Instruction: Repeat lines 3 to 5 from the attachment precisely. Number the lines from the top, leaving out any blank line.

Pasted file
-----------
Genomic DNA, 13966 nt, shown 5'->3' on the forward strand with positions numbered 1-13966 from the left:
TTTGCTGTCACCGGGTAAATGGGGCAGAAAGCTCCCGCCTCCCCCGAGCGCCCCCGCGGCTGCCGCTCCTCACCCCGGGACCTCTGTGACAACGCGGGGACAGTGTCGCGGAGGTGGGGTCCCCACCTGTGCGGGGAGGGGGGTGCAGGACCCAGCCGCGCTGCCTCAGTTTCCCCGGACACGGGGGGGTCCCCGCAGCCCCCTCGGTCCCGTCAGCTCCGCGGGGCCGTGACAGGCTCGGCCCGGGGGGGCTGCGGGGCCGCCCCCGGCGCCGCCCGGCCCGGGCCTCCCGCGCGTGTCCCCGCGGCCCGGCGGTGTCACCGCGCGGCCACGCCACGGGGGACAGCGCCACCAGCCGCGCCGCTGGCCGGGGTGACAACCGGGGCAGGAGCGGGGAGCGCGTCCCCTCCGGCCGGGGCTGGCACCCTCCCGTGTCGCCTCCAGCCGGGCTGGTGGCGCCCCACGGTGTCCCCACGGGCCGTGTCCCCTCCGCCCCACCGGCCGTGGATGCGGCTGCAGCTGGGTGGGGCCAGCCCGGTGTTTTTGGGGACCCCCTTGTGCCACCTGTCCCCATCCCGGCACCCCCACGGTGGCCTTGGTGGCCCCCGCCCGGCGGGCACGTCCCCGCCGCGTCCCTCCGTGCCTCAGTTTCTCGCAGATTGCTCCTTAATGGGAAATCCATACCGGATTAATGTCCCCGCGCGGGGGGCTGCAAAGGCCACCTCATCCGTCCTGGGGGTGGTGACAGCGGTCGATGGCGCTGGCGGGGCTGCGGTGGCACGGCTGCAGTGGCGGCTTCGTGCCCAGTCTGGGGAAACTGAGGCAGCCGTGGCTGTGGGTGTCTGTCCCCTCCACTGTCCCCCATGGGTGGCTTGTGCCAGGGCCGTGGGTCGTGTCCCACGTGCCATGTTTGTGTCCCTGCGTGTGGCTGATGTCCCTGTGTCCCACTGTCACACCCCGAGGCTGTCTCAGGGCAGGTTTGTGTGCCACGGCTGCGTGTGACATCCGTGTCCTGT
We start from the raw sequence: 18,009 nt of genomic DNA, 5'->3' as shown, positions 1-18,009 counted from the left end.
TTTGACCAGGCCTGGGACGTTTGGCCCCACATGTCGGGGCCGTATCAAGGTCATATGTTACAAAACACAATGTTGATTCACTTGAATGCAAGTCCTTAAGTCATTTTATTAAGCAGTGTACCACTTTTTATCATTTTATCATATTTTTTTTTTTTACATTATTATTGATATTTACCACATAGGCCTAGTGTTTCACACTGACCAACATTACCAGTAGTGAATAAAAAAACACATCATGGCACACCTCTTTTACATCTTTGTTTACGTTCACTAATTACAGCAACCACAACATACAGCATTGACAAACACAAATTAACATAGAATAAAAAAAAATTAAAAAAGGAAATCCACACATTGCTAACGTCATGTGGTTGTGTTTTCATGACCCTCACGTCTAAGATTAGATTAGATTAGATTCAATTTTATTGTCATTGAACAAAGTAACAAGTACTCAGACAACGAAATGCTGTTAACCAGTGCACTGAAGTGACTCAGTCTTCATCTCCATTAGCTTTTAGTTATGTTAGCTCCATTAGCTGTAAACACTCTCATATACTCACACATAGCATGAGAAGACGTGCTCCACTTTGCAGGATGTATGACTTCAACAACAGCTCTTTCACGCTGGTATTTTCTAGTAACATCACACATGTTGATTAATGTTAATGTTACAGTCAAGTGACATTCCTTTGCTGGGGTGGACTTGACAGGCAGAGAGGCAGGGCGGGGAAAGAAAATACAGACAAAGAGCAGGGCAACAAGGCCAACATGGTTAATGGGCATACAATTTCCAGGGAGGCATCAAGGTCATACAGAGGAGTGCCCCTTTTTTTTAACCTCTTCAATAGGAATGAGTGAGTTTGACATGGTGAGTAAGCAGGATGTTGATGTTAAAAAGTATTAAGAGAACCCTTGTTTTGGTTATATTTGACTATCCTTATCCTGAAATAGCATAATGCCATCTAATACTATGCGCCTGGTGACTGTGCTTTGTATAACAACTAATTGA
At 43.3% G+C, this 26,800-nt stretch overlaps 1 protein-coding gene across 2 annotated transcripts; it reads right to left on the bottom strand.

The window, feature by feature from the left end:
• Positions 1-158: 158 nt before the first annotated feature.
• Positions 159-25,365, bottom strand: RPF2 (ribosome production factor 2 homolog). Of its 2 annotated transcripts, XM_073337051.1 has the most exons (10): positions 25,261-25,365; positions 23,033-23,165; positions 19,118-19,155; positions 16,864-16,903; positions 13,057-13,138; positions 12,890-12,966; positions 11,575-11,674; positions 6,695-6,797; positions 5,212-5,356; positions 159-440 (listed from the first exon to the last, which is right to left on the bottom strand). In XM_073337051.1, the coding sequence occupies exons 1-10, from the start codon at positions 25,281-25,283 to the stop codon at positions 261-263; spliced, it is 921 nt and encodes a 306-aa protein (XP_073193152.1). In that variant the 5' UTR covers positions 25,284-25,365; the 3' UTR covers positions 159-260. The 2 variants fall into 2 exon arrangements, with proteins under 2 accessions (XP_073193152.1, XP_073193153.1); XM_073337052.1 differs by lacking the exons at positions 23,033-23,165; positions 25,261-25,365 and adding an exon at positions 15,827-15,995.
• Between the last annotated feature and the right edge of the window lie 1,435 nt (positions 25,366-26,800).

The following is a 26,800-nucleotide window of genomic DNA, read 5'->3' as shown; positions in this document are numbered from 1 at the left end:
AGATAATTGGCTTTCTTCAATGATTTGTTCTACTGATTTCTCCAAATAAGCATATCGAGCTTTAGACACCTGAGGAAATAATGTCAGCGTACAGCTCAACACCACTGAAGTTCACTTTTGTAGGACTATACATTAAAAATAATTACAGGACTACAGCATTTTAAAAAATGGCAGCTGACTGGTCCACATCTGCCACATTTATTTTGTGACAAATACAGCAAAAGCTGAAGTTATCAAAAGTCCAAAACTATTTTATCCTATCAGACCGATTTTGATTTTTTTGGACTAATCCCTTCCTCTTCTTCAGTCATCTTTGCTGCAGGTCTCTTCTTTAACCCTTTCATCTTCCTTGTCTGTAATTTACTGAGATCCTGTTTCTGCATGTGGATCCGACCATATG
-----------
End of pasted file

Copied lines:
We start from the raw sequence: 18,009 nt of genomic DNA, 5'->3' as shown, positions 1-18,009 counted from the left end.
TTTGACCAGGCCTGGGACGTTTGGCCCCACATGTCGGGGCCGTATCAAGGTCATATGTTACAAAACACAATGTTGATTCACTTGAATGCAAGTCCTTAAGTCATTTTATTAAGCAGTGTACCACTTTTTATCATTTTATCATATTTTTTTTTTTTACATTATTATTGATATTTACCACATAGGCCTAGTGTTTCACACTGACCAACATTACCAGTAGTGAATAAAAAAACACATCATGGCACACCTCTTTTACATCTTTGTTTACGTTCACTAATTACAGCAACCACAACATACAGCATTGACAAACACAAATTAACATAGAATAAAAAAAAATTAAAAAAGGAAATCCACACATTGCTAACGTCATGTGGTTGTGTTTTCATGACCCTCACGTCTAAGATTAGATTAGATTAGATTCAATTTTATTGTCATTGAACAAAGTAACAAGTACTCAGACAACGAAATGCTGTTAACCAGTGCACTGAAGTGACTCAGTCTTCATCTCCATTAGCTTTTAGTTATGTTAGCTCCATTAGCTGTAAACACTCTCATATACTCACACATAGCATGAGAAGACGTGCTCCACTTTGCAGGATGTATGACTTCAACAACAGCTCTTTCACGCTGGTATTTTCTAGTAACATCACACATGTTGATTAATGTTAATGTTACAGTCAAGTGACATTCCTTTGCTGGGGTGGACTTGACAGGCAGAGAGGCAGGGCGGGGAAAGAAAATACAGACAAAGAGCAGGGCAACAAGGCCAACATGGTTAATGGGCATACAATTTCCAGGGAGGCATCAAGGTCATACAGAGGAGTGCCCCTTTTTTTTAACCTCTTCAATAGGAATGAGTGAGTTTGACATGGTGAGTAAGCAGGATGTTGATGTTAAAAAGTATTAAGAGAACCCTTGTTTTGGTTATATTTGACTATCCTTATCCTGAAATAGCATAATGCCATCTAATACTATGCGCCTGGTGACTGTGCTTTGTATAACAACTAATTGA
At 43.3% G+C, this 26,800-nt stretch overlaps 1 protein-coding gene across 2 annotated transcripts; it reads right to left on the bottom strand.